Exemplary Process for AR Displays of Physical Phenomena Information

FIG. 4 is an example process for AR displays of physical phenomena information. At step 402, server 310 receives a location and an orientation from device 100. According to various implementations, module 304 captures the location information from the GPS system embedded in the device 100, and capture the orientation—which direction device 100 point at—from various modules that are included on device 100, such as a magnetometer, an accelerometer, a gyroscope or an altimeter.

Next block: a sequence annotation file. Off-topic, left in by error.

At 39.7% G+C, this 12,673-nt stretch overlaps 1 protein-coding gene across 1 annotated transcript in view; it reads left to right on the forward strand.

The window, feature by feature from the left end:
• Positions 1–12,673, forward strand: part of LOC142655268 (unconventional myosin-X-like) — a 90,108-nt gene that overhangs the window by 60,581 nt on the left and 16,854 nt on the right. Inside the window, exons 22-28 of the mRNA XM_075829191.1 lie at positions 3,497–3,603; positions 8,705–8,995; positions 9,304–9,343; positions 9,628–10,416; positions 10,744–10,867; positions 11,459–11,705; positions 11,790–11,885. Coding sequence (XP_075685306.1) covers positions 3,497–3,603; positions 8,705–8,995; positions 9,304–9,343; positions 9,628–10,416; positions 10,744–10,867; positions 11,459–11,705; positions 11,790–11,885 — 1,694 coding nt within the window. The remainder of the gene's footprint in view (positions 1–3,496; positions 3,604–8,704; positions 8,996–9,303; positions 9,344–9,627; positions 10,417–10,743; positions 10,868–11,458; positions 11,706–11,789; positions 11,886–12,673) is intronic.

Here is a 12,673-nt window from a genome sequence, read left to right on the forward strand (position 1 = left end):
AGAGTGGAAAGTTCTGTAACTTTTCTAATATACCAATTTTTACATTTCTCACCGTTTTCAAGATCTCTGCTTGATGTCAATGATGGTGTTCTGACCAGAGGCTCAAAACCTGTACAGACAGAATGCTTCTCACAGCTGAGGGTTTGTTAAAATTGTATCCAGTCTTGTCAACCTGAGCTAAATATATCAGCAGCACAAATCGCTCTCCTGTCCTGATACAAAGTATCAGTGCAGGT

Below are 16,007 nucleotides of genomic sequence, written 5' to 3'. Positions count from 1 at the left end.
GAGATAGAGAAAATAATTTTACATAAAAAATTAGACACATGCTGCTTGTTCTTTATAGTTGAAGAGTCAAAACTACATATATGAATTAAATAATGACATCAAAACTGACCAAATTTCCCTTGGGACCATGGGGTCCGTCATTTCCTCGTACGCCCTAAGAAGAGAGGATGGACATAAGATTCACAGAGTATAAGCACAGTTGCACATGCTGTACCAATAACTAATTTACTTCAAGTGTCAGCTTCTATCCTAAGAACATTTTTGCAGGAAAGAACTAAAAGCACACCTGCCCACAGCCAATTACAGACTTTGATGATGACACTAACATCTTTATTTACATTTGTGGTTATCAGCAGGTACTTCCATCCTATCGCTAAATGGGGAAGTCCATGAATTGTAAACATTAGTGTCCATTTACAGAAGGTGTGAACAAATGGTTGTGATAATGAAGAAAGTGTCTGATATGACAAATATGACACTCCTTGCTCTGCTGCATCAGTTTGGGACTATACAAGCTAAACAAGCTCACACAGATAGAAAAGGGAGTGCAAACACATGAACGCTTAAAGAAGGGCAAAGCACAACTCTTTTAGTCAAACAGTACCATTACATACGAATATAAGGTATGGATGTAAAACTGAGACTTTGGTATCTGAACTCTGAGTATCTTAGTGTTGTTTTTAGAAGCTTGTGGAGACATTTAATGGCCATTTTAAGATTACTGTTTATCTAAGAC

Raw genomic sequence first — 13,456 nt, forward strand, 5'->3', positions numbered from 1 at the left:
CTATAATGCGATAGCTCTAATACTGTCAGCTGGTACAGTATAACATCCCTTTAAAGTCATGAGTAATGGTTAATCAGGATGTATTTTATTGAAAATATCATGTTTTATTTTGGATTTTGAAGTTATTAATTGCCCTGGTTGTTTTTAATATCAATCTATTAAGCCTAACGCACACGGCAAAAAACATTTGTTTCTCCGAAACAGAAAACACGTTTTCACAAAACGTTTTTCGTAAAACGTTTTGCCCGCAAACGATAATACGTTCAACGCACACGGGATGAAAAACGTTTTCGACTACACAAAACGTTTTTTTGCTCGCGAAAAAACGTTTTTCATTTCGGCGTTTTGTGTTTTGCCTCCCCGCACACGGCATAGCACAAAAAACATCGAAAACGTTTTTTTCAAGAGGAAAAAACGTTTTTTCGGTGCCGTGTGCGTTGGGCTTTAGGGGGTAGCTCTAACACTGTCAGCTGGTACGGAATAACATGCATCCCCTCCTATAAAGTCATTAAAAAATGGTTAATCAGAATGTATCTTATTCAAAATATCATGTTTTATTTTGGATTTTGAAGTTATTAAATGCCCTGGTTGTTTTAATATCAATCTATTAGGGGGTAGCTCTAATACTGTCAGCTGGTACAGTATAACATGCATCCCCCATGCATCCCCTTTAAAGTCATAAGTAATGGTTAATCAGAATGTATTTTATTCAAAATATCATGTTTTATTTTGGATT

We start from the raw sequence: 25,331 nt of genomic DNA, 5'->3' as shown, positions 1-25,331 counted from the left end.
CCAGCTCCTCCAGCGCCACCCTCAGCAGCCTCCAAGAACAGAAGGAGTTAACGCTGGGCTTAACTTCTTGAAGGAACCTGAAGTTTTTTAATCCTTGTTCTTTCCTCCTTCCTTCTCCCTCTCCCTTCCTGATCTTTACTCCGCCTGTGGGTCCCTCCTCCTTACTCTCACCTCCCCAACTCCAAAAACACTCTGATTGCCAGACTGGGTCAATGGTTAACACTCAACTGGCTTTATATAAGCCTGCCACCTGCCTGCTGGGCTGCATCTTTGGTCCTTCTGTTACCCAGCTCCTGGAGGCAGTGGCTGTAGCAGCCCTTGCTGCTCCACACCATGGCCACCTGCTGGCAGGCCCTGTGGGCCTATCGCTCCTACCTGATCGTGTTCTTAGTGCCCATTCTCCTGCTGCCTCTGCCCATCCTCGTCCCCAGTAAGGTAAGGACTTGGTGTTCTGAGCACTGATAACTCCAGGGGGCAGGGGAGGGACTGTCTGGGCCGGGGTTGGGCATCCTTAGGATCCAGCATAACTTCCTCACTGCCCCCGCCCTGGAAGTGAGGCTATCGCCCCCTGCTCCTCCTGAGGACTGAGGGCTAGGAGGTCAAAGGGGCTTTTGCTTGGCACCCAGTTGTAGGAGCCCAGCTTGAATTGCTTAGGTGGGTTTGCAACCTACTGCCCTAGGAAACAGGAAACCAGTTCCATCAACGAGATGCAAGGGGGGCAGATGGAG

At step 402, server 310 may receive a distance as well. In one embodiment, client 302 may send the distance of the view of the physical environment captured by device 100. For example, module 304 may retrieve information from sources such as Google Earth. Based on the surrounding environment of the device 100, module 304 may calculate the distance and notify client 302. Client 302 then sends the distance to server 310. In another embodiment, the user may customize the distance parameter. Client 302 may then send the user customized distance parameter to server 310. In some implementation, server 310 may determine the distance. For example, based on the received location and orientation, server 310 calculates the distance or use a default distance.